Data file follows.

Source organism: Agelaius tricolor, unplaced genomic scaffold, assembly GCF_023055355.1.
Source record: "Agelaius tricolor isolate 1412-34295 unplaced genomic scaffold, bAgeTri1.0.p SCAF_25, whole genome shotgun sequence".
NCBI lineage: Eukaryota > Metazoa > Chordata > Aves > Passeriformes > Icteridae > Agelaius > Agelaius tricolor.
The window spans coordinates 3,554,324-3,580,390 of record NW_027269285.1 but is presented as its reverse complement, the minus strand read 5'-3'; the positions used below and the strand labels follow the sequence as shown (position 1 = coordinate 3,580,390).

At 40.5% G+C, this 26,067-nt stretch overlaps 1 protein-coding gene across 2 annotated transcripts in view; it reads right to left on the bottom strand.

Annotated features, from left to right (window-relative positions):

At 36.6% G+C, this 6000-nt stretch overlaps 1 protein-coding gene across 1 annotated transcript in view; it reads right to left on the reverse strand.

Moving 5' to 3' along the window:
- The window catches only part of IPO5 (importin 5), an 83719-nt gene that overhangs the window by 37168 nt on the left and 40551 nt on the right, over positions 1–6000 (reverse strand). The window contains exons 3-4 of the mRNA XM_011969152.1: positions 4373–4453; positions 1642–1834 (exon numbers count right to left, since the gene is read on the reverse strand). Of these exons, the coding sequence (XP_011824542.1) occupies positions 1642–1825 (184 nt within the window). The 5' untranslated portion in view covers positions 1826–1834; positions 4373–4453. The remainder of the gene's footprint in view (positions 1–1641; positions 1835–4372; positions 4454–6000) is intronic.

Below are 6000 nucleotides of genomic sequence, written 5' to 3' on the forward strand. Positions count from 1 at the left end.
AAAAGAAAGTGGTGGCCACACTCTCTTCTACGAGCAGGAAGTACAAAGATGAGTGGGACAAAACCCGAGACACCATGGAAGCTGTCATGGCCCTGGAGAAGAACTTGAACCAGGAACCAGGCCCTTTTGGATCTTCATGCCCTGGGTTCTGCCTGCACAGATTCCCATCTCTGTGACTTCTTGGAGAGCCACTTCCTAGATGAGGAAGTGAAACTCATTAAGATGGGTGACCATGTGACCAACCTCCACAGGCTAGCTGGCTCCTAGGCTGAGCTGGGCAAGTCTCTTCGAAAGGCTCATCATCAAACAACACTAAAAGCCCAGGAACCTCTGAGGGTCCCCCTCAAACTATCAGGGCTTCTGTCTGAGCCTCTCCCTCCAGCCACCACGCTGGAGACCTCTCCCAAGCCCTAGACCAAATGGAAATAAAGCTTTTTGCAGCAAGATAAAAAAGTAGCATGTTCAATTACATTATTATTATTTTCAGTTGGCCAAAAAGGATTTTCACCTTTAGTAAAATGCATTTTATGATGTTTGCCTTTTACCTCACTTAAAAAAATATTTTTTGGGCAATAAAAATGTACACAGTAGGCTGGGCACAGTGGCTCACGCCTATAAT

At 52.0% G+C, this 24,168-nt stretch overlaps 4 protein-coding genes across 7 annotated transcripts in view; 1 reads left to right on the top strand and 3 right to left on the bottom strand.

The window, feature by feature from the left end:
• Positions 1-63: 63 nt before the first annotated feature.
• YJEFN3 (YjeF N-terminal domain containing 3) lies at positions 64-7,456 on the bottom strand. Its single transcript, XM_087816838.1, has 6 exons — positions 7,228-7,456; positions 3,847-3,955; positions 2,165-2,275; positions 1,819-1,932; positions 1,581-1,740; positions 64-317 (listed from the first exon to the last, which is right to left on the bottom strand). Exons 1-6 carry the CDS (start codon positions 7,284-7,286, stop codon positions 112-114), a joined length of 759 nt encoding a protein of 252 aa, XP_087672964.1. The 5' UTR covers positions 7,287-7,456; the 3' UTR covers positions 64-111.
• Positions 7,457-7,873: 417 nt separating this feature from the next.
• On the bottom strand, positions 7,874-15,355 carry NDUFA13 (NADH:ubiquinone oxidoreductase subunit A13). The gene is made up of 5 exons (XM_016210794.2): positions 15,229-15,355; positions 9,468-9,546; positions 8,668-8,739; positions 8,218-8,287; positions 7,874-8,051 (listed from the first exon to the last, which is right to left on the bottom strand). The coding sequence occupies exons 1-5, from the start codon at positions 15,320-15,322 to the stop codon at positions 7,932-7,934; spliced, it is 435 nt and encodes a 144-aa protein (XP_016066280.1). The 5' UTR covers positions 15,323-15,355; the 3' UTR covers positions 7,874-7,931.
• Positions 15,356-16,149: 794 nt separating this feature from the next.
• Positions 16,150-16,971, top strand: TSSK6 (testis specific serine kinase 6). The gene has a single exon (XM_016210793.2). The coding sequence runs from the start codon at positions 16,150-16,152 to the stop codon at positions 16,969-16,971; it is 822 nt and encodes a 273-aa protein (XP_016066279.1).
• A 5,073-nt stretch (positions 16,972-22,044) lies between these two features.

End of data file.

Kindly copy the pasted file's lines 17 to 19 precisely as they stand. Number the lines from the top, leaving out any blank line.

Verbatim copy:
• On the bottom strand, positions 7,874-15,355 carry NDUFA13 (NADH:ubiquinone oxidoreductase subunit A13). The gene is made up of 5 exons (XM_016210794.2): positions 15,229-15,355; positions 9,468-9,546; positions 8,668-8,739; positions 8,218-8,287; positions 7,874-8,051 (listed from the first exon to the last, which is right to left on the bottom strand). The coding sequence occupies exons 1-5, from the start codon at positions 15,320-15,322 to the stop codon at positions 7,932-7,934; spliced, it is 435 nt and encodes a 144-aa protein (XP_016066280.1). The 5' UTR covers positions 15,323-15,355; the 3' UTR covers positions 7,874-7,931.
• Positions 15,356-16,149: 794 nt separating this feature from the next.
• Positions 16,150-16,971, top strand: TSSK6 (testis specific serine kinase 6). The gene has a single exon (XM_016210793.2). The coding sequence runs from the start codon at positions 16,150-16,152 to the stop codon at positions 16,969-16,971; it is 822 nt and encodes a 273-aa protein (XP_016066279.1).